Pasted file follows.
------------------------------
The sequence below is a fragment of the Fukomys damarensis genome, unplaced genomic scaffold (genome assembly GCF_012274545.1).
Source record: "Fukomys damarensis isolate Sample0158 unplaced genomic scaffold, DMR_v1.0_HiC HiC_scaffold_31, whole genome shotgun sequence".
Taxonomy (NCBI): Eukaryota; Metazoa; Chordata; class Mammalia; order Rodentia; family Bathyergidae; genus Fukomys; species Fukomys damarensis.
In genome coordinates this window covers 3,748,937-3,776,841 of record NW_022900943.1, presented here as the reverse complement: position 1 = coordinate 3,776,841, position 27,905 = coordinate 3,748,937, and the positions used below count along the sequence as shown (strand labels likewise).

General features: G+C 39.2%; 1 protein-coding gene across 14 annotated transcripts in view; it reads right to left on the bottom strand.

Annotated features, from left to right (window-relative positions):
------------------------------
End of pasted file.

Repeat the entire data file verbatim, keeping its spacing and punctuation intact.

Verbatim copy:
The sequence below is a fragment of the Fukomys damarensis genome, unplaced genomic scaffold (genome assembly GCF_012274545.1).
Source record: "Fukomys damarensis isolate Sample0158 unplaced genomic scaffold, DMR_v1.0_HiC HiC_scaffold_31, whole genome shotgun sequence".
Taxonomy (NCBI): Eukaryota; Metazoa; Chordata; class Mammalia; order Rodentia; family Bathyergidae; genus Fukomys; species Fukomys damarensis.
In genome coordinates this window covers 3,748,937-3,776,841 of record NW_022900943.1, presented here as the reverse complement: position 1 = coordinate 3,776,841, position 27,905 = coordinate 3,748,937, and the positions used below count along the sequence as shown (strand labels likewise).

General features: G+C 39.2%; 1 protein-coding gene across 14 annotated transcripts in view; it reads right to left on the bottom strand.

Annotated features, from left to right (window-relative positions):